Although Borachio compares him to the devil in 3.3.145-151, Don John is a slight figure, a study for a portrait of a villain. He lacks the human complexity of any of Shakespeare's larger, more fully developed characters. Don John is a simple stereotype, intended cheifly to advance the plot of a comedy, offering just enough evil to necessitate a triumph for happiness but not enough to evoke terror.
The beautiful young daughter of Leonato, and cousin to Beatrice.
Hero is lovely, gentle, and innocent. She is a demure and pliant maid, a conventional representative of the Elizabethan ideal of docile womanhood. She accepts an arranged marriage, first to Don Pedro then Claudio. She is pleasant and has enough sparkle to engage in the ploy whereby her cousin Beatrice is tricked into accepting Benedick's love, but she largely lacks personality and spirit. A pawn, first proffered in marriage to Claudio and then rejected by him, she can only faint when unjustly accused of promiscuity.
Leonato (far left of photo)
Leonato's elderly brother, and Hero and Beatrice's uncle. Although he is elderly, he is loyal to his brother no matter what the cost.
Borachio and Conrade
Borachio is an associate of Don John, and the lover of Margaret, Hero's serving woman. Borachio conspires with Don John to trick Claudio and Don Pedro into thinking that Hero is unfaithful to Claudio. His name means “drunkard” in Italian.
Conrade is one of Don John's intimate associates, entirely devoted to Don John and his schemes.
Dogberry and Verges
The chief policeman of Messina, in charge of the watch. Dogberry is very sincere and takes his job seriously, but he has a habit of using exactly the wrong word to convey his meaning. Dogberry is one of the few middle-class characters in the play, though his desire to speak formally and elaborately like the noblemen becomes an occasion for parody.
Verges is the deputy to Dogberry, chief policeman of Messina, second in command. His eager assistance is always rejected by his superior, who prefers to do things himself. Though praised, Verges has little personality, being rather like the other watchmen in their confusion and comical misuse of language.
(Far Right of photo)
One of Hero's waiting women. A cheerful member of Leonato's court, she has no important function and little personality. She flirts with the aged Antonio at the masque and she helps her mistress fool Beatrice into believing Benedick loves her.
Don Pedro, Prince of Arragon, pays a visit to Leonata, the governor of Messina, while returning from a victorious campaign against his rebellious brother, Don John. Accompanying him are two of his officers, Benedick and Claudio. While in Messina, Claudio falls for Leonato's daughter, Hero; Benedick verbally spars with Beatrice, the governor's niece. The budding love between Claudio and Hero prompts Don Pedro to arrange with Leonato for the marriage.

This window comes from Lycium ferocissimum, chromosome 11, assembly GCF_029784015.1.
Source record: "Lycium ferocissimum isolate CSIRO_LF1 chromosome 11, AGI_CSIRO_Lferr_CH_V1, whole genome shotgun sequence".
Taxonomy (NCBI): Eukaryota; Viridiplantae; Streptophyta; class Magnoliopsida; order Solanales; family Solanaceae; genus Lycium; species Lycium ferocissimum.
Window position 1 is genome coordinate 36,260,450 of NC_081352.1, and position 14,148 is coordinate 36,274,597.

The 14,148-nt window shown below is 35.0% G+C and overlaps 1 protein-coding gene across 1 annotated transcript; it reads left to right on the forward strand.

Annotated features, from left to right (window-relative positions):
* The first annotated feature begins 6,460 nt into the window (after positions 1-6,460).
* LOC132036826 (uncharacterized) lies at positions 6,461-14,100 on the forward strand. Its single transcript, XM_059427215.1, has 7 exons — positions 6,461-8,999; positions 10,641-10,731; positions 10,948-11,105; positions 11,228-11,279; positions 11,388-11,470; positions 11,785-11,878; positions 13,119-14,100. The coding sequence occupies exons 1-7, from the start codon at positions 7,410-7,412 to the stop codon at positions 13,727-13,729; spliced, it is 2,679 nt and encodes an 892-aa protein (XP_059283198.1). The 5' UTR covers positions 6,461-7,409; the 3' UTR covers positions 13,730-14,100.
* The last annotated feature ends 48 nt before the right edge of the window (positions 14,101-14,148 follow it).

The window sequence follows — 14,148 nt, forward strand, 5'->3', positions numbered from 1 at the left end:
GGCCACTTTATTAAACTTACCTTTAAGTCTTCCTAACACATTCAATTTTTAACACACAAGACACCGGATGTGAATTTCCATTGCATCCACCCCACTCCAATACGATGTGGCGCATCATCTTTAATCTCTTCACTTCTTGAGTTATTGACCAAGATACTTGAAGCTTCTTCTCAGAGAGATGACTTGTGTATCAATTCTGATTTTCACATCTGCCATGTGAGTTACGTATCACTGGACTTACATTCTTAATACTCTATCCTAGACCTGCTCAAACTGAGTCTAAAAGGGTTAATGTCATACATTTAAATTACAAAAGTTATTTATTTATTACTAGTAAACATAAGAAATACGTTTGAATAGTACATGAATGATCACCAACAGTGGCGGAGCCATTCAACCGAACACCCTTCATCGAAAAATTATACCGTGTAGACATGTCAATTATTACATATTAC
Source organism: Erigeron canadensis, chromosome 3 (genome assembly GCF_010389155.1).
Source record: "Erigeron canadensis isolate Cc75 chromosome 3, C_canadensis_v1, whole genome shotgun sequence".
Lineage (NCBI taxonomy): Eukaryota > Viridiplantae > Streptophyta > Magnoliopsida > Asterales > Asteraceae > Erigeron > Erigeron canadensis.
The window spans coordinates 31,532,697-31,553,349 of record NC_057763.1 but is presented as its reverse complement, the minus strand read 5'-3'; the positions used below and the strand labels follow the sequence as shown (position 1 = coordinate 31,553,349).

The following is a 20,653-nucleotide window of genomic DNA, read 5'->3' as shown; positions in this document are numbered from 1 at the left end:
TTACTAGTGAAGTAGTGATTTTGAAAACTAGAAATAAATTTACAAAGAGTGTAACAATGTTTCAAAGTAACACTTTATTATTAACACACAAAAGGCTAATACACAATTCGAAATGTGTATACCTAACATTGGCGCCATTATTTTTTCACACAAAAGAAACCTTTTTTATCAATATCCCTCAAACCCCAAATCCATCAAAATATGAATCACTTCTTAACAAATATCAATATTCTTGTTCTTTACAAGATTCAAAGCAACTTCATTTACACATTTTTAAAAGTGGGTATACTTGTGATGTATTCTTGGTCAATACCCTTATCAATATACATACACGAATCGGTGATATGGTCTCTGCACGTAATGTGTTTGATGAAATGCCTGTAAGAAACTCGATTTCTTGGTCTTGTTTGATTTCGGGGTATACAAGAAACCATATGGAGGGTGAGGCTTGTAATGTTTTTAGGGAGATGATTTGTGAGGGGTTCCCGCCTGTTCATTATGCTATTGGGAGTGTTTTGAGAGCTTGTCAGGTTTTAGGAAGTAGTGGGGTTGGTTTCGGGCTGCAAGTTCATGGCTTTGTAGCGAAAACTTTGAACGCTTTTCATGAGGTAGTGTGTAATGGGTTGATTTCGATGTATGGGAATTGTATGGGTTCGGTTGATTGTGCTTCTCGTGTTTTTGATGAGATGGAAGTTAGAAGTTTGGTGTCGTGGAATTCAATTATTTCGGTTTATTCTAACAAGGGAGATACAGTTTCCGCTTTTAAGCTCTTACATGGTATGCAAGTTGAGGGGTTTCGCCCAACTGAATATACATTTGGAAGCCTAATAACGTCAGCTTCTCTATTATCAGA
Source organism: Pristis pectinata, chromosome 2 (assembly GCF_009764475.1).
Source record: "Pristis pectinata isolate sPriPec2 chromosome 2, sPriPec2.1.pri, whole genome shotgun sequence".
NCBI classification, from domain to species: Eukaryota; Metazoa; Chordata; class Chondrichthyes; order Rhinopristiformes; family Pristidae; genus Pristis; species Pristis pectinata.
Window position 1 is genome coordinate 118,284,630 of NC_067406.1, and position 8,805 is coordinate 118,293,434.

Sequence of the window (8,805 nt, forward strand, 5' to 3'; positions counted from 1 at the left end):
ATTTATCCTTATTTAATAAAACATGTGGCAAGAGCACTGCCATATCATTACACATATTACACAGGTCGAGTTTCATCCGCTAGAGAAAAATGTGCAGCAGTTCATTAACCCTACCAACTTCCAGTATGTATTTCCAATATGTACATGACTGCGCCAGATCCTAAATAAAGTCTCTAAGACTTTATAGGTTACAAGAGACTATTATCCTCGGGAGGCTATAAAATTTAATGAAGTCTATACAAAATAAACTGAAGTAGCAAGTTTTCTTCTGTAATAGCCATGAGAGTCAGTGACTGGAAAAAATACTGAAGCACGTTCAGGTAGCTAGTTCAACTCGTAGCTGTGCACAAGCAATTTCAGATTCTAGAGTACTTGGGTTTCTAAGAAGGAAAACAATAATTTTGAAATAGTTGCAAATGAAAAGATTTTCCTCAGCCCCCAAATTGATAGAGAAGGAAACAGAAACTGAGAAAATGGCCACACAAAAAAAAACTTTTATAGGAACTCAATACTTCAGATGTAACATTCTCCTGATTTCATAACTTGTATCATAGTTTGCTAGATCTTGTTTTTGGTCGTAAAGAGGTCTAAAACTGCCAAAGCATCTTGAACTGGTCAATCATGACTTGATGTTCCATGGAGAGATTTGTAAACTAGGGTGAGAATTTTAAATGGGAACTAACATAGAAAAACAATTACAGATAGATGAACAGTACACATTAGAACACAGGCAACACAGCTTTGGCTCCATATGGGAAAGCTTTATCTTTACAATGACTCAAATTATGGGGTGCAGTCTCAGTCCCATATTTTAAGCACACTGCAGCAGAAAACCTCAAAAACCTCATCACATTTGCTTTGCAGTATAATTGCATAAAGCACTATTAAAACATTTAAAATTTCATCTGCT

Meanwhile, the trickery begins as Don Pedro (with the help of Leonato and Claudio) attempts to sport with Benedick and Beatrice in an effort to make the two of them fall in love. Likewise, Hero and her waiting woman help to set up Beatrice. Both Benedick and Beatrice will think that the other has professed a great love for them.
The marriage of Claudio to Hero is set to go. Don John—ostensibly reconciled with his brother—despises Claudio, however, and plots against him. First, he tells Claudio that Pedro wants Hero for himself; next, he enlists the aid of his henchman Borachio and one of Hero's gentlewomen disguised as Hero to stage an encounter that will bring Hero's virtue into question. Claudio falls for the ruse and denounces Hero at the altar. Friar Francis helps her, hiding her away and enlisting the aid of Leonata, who announces that his daughter has died of grief from the proceeding.
Fortunately for Hero, Borachio is arrested while drunkenly boasting of his part in the plan (and the 1,000 ducats paid him). With Borachio's confession, Hero is to be exonerated. Leonato demands a public apology from Claudio, then tells him that he will allow Claudio to marry one of his nieces in Hero's place—a niece that turns out to be none other than Hero herself. Claudio and Hero are reunited, Benedick and Beatrice will wed alongside them, and they receive the news that the bastard Don John has been apprehended.
Study Guides/Scripts of the Play
http://www.shakespeare-online.com/plots/muchadops.html (use this as an easier English prose format)